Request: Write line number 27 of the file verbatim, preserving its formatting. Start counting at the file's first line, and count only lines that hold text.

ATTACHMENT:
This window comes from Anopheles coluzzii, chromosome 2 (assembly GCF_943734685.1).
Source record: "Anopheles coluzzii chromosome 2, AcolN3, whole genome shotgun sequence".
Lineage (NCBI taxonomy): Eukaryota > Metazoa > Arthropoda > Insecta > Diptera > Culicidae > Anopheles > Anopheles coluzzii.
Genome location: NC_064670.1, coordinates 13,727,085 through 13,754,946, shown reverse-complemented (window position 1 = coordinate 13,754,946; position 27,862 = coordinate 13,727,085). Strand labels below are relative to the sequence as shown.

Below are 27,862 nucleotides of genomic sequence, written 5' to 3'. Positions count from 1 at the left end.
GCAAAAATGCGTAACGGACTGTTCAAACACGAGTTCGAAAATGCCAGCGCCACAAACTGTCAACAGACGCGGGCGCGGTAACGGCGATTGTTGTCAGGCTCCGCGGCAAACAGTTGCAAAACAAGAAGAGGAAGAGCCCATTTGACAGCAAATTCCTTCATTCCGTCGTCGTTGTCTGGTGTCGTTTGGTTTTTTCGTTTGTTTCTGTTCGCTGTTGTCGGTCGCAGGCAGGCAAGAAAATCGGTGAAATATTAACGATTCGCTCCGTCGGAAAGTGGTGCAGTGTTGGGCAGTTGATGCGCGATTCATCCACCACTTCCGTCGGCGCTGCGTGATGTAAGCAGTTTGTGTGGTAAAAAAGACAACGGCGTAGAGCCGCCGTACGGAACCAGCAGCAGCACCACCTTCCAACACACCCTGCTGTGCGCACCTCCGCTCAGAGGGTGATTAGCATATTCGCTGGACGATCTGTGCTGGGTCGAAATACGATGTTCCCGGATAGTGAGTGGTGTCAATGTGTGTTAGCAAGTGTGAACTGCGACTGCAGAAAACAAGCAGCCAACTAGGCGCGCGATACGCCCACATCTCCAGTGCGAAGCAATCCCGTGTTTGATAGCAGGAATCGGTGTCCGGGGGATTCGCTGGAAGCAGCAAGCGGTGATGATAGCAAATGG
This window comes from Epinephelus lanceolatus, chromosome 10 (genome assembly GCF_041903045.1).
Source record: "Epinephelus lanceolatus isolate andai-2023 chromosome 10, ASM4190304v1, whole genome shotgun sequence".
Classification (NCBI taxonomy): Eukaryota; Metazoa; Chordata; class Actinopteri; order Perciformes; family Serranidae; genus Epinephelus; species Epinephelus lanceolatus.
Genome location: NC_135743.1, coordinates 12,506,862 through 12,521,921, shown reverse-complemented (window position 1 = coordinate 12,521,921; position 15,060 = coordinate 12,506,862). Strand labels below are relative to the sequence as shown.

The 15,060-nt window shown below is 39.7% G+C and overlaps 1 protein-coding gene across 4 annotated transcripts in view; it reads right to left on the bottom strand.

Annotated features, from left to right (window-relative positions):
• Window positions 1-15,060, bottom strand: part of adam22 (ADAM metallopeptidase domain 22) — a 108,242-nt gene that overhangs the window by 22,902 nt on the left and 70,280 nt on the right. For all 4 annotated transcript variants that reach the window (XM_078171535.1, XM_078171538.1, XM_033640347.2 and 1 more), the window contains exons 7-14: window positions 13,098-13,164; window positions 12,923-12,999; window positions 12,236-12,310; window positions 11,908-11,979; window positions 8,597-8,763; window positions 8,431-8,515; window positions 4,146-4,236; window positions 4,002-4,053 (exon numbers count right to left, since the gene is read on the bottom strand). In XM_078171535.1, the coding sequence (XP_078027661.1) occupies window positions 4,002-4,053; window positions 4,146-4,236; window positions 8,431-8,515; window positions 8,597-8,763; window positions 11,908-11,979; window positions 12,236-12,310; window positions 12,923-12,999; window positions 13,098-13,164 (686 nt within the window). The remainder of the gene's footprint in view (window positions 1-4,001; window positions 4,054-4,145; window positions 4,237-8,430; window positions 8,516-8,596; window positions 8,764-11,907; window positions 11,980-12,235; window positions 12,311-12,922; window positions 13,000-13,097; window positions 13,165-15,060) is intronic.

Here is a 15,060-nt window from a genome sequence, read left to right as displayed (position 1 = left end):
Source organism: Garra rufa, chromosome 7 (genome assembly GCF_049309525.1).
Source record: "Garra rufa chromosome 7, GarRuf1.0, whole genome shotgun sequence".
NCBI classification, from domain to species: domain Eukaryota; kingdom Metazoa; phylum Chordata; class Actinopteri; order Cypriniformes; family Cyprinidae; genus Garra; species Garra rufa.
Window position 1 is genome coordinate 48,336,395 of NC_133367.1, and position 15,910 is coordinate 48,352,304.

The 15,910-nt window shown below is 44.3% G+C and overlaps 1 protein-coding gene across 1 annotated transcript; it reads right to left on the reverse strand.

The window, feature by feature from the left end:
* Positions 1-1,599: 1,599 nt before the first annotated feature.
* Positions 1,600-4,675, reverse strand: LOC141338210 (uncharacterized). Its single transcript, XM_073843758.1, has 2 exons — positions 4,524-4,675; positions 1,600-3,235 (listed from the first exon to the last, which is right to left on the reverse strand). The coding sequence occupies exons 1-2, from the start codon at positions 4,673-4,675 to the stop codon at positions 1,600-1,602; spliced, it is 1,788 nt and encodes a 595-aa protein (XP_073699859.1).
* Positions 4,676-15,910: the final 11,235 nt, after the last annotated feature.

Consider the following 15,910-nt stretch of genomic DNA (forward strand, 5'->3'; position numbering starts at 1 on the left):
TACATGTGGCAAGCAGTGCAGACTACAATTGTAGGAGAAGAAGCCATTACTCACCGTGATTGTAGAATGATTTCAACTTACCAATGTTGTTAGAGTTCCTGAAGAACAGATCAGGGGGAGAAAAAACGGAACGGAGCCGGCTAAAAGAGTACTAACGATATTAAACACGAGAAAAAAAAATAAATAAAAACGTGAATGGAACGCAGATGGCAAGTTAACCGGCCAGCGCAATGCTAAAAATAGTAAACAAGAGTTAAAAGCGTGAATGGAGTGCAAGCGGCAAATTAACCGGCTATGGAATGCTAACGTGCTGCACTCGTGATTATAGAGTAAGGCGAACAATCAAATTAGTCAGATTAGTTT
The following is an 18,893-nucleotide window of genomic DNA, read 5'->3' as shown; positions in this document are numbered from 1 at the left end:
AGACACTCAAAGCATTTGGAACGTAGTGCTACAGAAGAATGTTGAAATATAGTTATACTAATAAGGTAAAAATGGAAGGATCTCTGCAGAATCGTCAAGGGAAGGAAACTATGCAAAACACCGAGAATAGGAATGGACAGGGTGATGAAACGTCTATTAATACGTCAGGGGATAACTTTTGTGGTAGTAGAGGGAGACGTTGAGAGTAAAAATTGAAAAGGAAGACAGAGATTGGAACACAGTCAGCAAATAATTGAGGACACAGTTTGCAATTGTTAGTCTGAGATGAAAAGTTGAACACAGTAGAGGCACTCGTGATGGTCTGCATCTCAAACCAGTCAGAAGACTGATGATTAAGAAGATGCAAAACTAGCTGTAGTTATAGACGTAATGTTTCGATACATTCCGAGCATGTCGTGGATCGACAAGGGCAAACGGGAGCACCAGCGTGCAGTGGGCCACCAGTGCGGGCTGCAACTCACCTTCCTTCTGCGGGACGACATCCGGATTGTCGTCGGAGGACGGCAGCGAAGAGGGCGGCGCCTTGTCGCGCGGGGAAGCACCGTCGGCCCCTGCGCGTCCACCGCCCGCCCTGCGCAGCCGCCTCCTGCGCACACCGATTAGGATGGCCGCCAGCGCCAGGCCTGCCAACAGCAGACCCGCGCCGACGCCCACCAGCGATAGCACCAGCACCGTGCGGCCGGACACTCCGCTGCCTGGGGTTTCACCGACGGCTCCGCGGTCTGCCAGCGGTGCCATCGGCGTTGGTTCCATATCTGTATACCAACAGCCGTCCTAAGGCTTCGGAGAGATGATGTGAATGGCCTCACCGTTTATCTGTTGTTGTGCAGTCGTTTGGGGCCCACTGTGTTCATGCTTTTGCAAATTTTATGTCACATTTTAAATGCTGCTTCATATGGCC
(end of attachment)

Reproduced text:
AGACACTCAAAGCATTTGGAACGTAGTGCTACAGAAGAATGTTGAAATATAGTTATACTAATAAGGTAAAAATGGAAGGATCTCTGCAGAATCGTCAAGGGAAGGAAACTATGCAAAACACCGAGAATAGGAATGGACAGGGTGATGAAACGTCTATTAATACGTCAGGGGATAACTTTTGTGGTAGTAGAGGGAGACGTTGAGAGTAAAAATTGAAAAGGAAGACAGAGATTGGAACACAGTCAGCAAATAATTGAGGACACAGTTTGCAATTGTTAGTCTGAGATGAAAAGTTGAACACAGTAGAGGCACTCGTGATGGTCTGCATCTCAAACCAGTCAGAAGACTGATGATTAAGAAGATGCAAAACTAGCTGTAGTTATAGACGTAATGTTTCGATACATTCCGAGCATGTCGTGGATCGACAAGGGCAAACGGGAGCACCAGCGTGCAGTGGGCCACCAGTGCGGGCTGCAACTCACCTTCCTTCTGCGGGACGACATCCGGATTGTCGTCGGAGGACGGCAGCGAAGAGGGCGGCGCCTTGTCGCGCGGGGAAGCACCGTCGGCCCCTGCGCGTCCACCGCCCGCCCTGCGCAGCCGCCTCCTGCGCACACCGATTAGGATGGCCGCCAGCGCCAGGCCTGCCAACAGCAGACCCGCGCCGACGCCCACCAGCGATAGCACCAGCACCGTGCGGCCGGACACTCCGCTGCCTGGGGTTTCACCGACGGCTCCGCGGTCTGCCAGCGGTGCCATCGGCGTTGGTTCCATATCTGTATACCAACAGCCGTCCTAAGGCTTCGGAGAGATGATGTGAATGGCCTCACCGTTTATCTGTTGTTGTGCAGTCGTTTGGGGCCCACTGTGTTCATGCTTTTGCAAATTTTATGTCACATTTTAAATGCTGCTTCATATGGCC